Wednesday, November 24, 2004

"Do I Smell of Smoke?"

Daniel 3

A familiar Bible story many of us learned as a child is the one of Shadrach, Meshach, and Abednego. These three youths stood firm in their beliefs and were protected by the hand of God from being burned alive in the fiery furnace.

King Nebuchadnezzar had made a giant idol which was 90 feet hight and 9 feet wide [1] and had commanded that all bow down and worship it whenever they heard the music play. These three young men refused to comply and their punishment was to be thrown into a "fiery furnace" [16-18]. The king was so angry with them that he had the furnace heated to 7 times it's normal temperature, had the strongest of his guards bind the three and then had them thrown into the fire. The flames were so intense that the strongest of the king's guards were completely consumed by the flames, [22] yet the three young men could be seen walking around inside the furnace unharmed, along with the image of a fourth man who "looks like a son of the gods". [24-25]

When the king commanded them to do so, the three men walked out of that furnace and were immediately inspected by the king and his court. They were now unbound, yet they nor their clothes were even so much as singed by the fire, and they didn't even smell like smoke! [26-27]

There are obvious lessons of obedience and trust here, but notice how the fire plays a cleansing role as well. If the furnace and it's fire represents the trials we face in the flesh each day, we see God's willingness to send us help and abide with us through those trials. He's that Fourth Man when things get hot. He will shelter us under his wing until the trouble has passed. [Psalm 57:1]

All of the evil things that went near the furnace were burned up. The guards and the bindings used to tie up these three men were utterly destroyed. The Fourth Man, if we will trust and obey, will not only loosen the bonds which the world wants to place on us, He will burn them up completely!

Notice, too, the profound effect of enduring this trial through the grace of God. Nebuchadnezzar decreed that no-one was allowed to blaspheme God from that day forward, and the king promoted these men in the kingdom. [28-30] This is not to say that we will necessarily benefit personally, or in a fleshly manner from our willingness to trust and obey, only that good is an invariable result of endurance when there is that foundation of trust and obedience coupled with God's grace. We are but His instrument and we owe our allegiance to the redemption from which our eternal life springs.

Not trusting and obeying fully when confronted with fire-trials leads to at the very least getting singed? So, "Do I smell of smoke?"

Friday, November 19, 2004

"X" Marks the Heart

1 Peter 2:12-17

Do you ever get disgusted with the world's perception of what it means to be a Christian? I know I do from time to time. If only they could know what it's REALLY all about. If only the truth was presented as sensationally as is the derision of zealots and fallen leaders. It can be so disheartening when someone rejects the Gospel based on the scripturally baseless actions of a prominent few. All too often, a rejection based on these terms is merely a way to justify the rejection of a nagging conviction by the Holy Spirit - a convenient excuse by which to dodge the Truth. How are we to handle such situations? Peter says that we should paint a big bullseye on our shirt!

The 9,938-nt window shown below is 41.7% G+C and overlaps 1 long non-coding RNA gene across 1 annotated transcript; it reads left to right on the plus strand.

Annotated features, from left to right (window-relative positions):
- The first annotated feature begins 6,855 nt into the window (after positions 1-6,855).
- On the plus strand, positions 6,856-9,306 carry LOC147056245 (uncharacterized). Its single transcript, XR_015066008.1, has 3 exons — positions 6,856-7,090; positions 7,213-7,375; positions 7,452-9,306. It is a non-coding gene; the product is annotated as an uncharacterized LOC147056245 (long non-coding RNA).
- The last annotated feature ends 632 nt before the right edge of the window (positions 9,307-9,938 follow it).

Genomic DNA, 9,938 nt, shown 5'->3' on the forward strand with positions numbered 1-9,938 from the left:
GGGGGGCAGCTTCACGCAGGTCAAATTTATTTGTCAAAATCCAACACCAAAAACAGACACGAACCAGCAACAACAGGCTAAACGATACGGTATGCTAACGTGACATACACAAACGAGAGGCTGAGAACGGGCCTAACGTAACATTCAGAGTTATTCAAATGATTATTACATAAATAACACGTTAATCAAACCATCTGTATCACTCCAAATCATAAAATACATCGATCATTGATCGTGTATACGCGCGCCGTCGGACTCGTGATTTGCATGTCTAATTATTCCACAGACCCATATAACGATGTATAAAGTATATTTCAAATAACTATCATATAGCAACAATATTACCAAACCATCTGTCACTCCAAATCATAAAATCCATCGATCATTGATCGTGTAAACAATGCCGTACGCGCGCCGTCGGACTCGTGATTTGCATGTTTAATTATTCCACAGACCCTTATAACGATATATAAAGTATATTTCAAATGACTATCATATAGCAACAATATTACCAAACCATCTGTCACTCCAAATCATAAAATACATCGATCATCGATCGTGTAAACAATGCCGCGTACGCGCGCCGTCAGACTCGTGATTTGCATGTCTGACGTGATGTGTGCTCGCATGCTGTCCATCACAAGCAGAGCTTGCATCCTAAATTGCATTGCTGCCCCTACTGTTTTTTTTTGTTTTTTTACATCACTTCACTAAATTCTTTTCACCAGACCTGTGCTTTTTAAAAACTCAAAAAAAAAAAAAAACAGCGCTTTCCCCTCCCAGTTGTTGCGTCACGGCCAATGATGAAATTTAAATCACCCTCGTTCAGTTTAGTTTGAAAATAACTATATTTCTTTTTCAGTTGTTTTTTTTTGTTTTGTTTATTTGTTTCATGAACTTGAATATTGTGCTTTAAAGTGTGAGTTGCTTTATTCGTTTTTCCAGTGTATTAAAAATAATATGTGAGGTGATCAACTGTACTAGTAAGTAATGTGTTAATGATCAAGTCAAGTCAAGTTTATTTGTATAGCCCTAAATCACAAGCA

[12] Live such good lives among the pagans that, though they accuse you of doing wrong, they may see your good deeds and glorify God on the day he visits us.

OK, so I should live a good life. I can do that. But wait, not just a "good life", but "SUCH a good life" that they may accuse me of doing wrong? I have to follow the teachings of Jesus to the degree that people may think I am just WRONG -- now that's a tall order! Thankfully, Peter also provides us with the promise and instructions with which form a shield.

[15 -17] For it is God's will that by doing good you should silence the ignorant talk of foolish men. Live as free men, but do not use your freedom as a cover-up for evil; live as servants of God. Show proper respect to everyone: Love the brotherhood of believers, fear God, honor the king.

Notice that showing proper respect for the brotherhood of believers is through Love. So I suppose the "X" marking us with that believer's bullseye, should be placed directly over the heart.

Monday, November 15, 2004

Flameout!

Haggai 1:2-11

After the Israelites returned from exile in Babylon, they began to rebuild the temple. After only a few years, construction was halted because some outside forces had compelled them to stop through legal actions (see Ezra 4 ). God's very simple set of instructions had been corrupted by innuendo, threats and baseless accusations targeted at the people who were (up until this time) diligent in following His plan. What happened? The builders of the temple threw up their hands and walked away. What had once been a scene of unbridled joy when the priests had dedicated the foundations, now became a ghost town. They then set about building their own homes with the fine timbers that had been imported for the temple from Lebanon.